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• It is responsible for keeping a list of objects and handling adding sprites to and removing sprites from
that list.
• It also needs to handle looping over that list of objects.
• It needs to respond the same way as previous boards. It needs to have a step and a draw function that
calls the appropriate functions on each of the objects in the object list.
• It needs to handle checking of collisions between objects.
The next few sections walk through each of the parts of the GameBoard object, which will behave like
a simple scene graph. Scene graphs are discussed in detail in Chapter 12, “Building Games with CSS3.” The
GameBoard class will be added to the bottom of the engine.js file.
Adding and Removing Objects
The first and most important responsibility of the GameBoard class is to keep track of the objects in play. The
easiest way to keep track of a list of objects is simply to use an array, in this case an array called objects .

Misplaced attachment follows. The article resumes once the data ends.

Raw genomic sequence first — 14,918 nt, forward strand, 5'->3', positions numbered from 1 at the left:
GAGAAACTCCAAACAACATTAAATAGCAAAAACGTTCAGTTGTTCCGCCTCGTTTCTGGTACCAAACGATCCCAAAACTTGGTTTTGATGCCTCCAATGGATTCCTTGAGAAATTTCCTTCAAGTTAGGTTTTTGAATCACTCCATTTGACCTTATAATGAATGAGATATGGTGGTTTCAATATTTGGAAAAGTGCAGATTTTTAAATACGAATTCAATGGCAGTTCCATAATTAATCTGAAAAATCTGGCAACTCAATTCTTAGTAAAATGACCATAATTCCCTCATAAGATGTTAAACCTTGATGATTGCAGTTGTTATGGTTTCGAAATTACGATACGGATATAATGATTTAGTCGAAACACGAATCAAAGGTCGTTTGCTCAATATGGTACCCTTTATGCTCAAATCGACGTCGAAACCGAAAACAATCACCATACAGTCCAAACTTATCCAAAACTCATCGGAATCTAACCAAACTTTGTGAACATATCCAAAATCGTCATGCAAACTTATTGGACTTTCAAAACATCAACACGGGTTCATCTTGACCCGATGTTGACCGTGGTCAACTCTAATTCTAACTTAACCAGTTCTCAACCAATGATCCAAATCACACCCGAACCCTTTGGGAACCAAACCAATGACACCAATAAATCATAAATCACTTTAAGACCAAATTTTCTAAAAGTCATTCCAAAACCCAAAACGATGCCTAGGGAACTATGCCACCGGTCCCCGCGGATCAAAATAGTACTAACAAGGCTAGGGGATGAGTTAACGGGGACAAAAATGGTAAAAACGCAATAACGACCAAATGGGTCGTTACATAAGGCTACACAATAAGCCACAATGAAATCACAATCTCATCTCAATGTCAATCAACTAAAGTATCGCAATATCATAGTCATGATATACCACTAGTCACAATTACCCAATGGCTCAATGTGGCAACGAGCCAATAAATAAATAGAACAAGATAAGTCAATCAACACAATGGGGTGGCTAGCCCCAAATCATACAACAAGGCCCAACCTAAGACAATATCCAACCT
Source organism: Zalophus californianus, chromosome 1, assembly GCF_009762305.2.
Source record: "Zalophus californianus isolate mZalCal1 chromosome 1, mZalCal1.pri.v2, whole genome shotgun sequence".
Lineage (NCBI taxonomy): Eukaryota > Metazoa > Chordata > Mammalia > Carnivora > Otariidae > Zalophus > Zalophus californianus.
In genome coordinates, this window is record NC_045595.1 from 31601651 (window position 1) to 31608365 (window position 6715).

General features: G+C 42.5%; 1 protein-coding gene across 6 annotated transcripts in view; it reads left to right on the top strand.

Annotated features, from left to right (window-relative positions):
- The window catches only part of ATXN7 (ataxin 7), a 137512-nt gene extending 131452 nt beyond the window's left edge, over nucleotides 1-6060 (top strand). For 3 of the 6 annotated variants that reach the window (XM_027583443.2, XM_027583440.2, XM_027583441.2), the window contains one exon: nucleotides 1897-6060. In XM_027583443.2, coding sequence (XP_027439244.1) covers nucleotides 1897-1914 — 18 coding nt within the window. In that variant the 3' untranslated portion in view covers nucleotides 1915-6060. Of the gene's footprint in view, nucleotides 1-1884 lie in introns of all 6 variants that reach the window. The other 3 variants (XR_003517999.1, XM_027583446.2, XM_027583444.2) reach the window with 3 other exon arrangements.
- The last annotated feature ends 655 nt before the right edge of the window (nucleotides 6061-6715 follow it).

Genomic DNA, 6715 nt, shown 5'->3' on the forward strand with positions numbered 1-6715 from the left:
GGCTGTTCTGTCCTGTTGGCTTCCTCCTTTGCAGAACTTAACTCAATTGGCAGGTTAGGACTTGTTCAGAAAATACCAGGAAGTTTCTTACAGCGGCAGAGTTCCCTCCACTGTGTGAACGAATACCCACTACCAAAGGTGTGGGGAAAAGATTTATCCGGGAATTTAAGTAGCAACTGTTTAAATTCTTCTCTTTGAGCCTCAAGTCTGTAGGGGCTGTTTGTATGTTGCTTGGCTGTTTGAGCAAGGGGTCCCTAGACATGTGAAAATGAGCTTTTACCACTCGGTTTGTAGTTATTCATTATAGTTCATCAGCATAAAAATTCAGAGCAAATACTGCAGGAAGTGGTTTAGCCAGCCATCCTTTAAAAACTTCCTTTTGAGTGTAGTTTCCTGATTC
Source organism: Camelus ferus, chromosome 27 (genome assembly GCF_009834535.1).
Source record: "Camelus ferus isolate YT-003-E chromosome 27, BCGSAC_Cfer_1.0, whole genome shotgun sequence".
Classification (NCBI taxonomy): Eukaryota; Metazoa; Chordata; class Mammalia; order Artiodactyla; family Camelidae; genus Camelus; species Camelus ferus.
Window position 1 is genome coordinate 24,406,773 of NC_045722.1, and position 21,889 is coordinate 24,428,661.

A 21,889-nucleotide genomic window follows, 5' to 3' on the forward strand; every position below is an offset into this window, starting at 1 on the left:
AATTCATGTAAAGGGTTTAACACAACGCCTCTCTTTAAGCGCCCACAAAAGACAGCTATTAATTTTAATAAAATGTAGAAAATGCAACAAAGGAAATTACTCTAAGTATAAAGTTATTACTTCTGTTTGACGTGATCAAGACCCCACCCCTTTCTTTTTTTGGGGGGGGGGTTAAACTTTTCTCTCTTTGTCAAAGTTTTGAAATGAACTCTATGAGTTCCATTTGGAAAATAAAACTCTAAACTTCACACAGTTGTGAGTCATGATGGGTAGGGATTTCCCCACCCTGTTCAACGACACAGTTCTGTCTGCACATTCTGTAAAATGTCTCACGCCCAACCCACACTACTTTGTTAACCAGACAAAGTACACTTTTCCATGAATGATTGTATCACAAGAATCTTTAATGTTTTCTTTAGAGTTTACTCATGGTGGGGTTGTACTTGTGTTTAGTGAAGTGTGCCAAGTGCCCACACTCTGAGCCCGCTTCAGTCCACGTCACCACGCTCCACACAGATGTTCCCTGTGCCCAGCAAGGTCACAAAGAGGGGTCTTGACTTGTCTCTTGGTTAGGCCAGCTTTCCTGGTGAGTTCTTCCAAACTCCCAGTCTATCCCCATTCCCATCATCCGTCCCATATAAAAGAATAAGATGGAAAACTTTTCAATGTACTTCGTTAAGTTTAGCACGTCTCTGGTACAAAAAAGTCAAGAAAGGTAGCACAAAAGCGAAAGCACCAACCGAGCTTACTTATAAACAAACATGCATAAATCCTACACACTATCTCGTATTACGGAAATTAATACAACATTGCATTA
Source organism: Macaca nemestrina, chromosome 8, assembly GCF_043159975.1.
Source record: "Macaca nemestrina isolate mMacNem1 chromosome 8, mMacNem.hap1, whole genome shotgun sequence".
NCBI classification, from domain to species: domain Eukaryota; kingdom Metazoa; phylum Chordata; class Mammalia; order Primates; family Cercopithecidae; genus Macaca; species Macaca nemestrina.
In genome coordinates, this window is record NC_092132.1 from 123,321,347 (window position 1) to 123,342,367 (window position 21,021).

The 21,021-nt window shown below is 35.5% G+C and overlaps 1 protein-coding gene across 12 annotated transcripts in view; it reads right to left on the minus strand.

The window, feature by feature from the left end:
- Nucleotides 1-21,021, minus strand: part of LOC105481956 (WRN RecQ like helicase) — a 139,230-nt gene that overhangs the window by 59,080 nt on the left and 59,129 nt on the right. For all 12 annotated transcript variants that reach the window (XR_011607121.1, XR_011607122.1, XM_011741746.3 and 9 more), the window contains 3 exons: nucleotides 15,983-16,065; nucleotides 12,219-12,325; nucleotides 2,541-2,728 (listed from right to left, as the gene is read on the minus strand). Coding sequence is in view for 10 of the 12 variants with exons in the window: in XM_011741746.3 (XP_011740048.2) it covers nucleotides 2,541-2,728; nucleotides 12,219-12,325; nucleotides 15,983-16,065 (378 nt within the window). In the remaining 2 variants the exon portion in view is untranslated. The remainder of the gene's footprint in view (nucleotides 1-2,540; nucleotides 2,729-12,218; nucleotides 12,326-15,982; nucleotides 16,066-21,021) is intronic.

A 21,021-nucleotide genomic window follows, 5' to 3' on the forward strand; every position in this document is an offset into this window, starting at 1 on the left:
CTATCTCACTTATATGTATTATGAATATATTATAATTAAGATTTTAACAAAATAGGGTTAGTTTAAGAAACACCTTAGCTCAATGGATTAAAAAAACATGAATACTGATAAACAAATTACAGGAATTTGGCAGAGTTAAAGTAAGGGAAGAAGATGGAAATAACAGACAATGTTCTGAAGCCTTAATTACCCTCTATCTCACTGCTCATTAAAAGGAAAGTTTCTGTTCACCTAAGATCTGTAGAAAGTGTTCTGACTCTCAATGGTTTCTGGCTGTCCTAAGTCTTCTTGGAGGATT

The GameBoard class will be described piecemeal, but the whole thing goes at the bottom of the en-
gine.js file:
var GameBoard = function() {
var board = this;
// The current list of objects
this.objects = [];
this.cnt = [];
This array is where objects that show up in the game are added to and removed from.
Next, the class needs the capability to add objects. This is simple enough. Pushing objects onto the end of
the objects' list gets most of the job done:
// Add a new object to the object list
this.add = function(obj) {
this.cnt[obj.type] = (this.cnt[obj.type] || 0) + 1;
return obj;
For an object to interact with other objects, however, it needs access to the board it's a part of. For this reason
when GameBoard.add is called, the board sets a property called board on the object. The object can now
access the board to add additional objects, such as projectiles or explosions, or remove itself when it dies.
The board also must keep a count of the number of objects of different types that are active at a given time,
so the second-to-last line of the function initializes the count to zero if necessary using a boolean OR and then
increments that count by 1 . Objects won't be assigned types until later in this chapter, so this is a little bit of
forward-looking code.
Next is removal. This process is slightly more complicated than it first might seem because objects may
want to remove themselves or other objects in the middle of a step while the GameBoard loops over the list
of objects. A naive implementation would try to update GameBoard.objects but because the GameBoard
would be in the middle of looping over all the objects, changing them mid-loop would cause problems with the
looping code.
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